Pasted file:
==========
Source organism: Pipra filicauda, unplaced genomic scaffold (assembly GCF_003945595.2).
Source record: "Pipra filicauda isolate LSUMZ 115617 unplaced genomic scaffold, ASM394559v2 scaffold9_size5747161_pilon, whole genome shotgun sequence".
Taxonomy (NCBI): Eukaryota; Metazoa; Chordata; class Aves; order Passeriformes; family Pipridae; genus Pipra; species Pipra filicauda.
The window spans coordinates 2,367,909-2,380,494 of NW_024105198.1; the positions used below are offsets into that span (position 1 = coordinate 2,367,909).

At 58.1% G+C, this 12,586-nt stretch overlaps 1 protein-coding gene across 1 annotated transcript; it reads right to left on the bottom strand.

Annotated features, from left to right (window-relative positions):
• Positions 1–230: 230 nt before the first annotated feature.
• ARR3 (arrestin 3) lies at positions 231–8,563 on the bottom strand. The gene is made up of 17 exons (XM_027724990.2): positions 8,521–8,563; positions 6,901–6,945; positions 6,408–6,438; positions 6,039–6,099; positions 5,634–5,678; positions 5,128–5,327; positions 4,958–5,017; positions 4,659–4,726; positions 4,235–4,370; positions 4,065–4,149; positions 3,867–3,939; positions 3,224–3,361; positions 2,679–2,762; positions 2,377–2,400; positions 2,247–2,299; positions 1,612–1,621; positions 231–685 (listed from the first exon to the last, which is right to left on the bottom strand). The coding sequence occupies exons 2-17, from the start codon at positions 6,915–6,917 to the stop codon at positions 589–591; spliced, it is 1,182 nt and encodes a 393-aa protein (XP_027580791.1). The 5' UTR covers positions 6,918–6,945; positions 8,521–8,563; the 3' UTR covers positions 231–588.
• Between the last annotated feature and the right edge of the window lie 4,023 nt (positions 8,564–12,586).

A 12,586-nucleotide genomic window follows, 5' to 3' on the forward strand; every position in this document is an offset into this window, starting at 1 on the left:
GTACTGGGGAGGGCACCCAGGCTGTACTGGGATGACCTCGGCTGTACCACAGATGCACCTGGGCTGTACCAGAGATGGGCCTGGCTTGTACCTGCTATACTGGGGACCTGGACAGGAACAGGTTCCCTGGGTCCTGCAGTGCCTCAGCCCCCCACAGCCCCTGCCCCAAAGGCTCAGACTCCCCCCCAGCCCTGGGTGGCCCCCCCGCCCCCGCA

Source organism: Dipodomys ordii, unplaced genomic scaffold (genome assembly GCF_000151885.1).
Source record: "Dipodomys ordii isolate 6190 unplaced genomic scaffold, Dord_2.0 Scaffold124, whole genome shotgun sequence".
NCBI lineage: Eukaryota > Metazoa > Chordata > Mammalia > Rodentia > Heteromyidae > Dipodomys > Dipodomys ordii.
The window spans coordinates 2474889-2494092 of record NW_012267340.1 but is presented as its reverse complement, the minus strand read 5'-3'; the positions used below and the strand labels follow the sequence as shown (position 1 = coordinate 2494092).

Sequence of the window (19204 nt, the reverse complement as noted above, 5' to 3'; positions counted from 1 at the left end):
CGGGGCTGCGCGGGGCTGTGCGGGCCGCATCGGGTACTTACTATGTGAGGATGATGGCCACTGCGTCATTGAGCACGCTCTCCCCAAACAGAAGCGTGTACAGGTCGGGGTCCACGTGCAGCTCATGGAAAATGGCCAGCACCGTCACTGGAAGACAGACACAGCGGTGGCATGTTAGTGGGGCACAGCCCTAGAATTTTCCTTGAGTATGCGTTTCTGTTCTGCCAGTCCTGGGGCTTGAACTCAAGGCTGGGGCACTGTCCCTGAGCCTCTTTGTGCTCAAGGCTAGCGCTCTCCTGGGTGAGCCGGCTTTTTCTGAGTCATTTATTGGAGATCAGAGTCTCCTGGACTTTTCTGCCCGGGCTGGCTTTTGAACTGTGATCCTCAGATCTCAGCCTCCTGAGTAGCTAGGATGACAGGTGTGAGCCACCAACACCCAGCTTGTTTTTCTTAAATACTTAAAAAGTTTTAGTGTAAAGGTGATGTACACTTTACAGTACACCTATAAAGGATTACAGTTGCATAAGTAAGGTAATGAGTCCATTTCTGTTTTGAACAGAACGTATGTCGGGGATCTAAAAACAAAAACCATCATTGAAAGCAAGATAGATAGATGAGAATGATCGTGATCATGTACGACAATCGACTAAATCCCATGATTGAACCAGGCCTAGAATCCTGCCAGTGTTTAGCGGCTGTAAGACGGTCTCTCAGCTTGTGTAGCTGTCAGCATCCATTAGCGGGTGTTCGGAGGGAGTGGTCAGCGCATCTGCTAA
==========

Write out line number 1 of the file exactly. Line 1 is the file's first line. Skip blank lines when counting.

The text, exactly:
Source organism: Pipra filicauda, unplaced genomic scaffold (assembly GCF_003945595.2).